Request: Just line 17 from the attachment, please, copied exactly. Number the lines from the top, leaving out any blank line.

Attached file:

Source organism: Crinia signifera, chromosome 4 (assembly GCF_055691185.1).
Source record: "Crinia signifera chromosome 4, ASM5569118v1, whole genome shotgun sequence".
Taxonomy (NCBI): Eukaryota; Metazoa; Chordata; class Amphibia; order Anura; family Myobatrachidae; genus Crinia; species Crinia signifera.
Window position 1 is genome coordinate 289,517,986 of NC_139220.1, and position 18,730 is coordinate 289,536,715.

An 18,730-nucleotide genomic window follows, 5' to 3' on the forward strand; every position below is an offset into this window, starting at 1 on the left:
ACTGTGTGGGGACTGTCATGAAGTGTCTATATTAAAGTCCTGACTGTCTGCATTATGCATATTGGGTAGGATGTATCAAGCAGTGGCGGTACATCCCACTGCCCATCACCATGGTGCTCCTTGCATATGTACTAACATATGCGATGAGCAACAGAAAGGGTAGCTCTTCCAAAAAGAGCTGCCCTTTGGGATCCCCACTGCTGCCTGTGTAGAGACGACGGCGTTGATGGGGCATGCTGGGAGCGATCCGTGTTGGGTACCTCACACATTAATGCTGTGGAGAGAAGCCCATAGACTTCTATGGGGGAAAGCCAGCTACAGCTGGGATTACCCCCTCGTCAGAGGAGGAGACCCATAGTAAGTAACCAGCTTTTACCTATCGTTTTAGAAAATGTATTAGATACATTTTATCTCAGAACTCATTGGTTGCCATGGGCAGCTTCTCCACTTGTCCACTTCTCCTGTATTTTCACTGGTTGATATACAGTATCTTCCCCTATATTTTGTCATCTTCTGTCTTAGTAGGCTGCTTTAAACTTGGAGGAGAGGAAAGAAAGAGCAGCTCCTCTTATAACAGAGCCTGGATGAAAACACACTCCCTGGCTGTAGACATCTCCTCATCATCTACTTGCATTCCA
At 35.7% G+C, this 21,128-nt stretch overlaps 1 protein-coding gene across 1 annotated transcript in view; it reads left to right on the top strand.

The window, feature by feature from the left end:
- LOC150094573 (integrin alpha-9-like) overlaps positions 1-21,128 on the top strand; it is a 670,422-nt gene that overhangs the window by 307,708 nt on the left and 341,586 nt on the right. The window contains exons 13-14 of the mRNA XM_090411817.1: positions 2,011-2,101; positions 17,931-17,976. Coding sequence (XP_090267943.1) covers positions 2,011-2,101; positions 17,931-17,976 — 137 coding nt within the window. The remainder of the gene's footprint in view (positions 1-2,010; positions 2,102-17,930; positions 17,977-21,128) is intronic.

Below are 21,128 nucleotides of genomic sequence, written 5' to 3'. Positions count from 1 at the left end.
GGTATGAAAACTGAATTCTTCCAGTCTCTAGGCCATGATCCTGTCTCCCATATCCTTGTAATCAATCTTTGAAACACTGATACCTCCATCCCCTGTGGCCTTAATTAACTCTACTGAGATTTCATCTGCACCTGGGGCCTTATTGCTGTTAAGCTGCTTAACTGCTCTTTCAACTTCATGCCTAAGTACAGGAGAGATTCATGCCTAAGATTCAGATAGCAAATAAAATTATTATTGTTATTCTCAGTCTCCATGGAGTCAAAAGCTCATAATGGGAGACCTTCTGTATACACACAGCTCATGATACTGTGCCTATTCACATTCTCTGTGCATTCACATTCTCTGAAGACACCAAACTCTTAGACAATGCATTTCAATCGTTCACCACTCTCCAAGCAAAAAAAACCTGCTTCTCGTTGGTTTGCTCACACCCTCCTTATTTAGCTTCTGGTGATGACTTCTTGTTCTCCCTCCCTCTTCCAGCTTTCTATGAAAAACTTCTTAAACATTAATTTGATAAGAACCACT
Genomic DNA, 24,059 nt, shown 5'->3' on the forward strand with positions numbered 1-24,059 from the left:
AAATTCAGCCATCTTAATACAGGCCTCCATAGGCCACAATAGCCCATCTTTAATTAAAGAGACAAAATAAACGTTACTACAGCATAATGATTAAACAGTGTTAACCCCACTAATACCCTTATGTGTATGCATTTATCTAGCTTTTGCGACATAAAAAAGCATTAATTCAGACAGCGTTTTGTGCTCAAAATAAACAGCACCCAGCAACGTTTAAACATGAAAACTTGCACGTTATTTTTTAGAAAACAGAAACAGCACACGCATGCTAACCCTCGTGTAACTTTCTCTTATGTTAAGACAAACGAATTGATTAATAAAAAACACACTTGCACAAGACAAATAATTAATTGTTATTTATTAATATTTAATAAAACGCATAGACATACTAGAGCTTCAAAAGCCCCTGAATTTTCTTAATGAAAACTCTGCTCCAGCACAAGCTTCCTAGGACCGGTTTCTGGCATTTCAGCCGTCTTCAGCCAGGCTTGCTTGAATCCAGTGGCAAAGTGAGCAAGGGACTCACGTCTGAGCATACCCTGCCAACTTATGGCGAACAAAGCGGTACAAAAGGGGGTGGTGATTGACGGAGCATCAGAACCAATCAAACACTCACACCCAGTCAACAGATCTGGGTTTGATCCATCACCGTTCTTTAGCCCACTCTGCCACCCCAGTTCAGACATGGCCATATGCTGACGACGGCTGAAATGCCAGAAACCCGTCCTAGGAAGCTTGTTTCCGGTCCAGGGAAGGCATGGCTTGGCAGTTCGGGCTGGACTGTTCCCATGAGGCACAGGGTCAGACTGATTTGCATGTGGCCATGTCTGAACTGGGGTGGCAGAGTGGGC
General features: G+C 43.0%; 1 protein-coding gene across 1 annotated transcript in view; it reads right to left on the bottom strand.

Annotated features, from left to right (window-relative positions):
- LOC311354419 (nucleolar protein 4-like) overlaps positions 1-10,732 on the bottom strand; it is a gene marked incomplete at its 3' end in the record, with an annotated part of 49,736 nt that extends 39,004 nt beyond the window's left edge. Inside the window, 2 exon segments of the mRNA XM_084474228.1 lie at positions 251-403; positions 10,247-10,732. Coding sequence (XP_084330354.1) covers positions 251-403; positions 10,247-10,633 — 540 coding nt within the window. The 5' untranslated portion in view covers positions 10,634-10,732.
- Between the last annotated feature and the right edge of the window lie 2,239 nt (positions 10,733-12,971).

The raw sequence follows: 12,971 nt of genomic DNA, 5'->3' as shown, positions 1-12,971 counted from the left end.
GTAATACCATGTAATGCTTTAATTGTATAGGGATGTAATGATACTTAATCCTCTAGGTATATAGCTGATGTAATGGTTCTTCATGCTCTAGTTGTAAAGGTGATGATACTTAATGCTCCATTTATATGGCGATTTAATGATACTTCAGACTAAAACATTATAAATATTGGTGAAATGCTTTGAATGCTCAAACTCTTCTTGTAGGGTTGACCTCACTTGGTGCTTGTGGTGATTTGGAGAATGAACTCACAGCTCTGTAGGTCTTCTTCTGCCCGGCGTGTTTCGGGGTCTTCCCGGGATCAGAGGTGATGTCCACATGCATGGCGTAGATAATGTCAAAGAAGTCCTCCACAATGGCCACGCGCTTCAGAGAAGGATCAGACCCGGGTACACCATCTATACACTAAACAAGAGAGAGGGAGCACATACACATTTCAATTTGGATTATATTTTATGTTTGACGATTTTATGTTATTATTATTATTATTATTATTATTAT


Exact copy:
- Between the last annotated feature and the right edge of the window lie 2,239 nt (positions 10,733-12,971).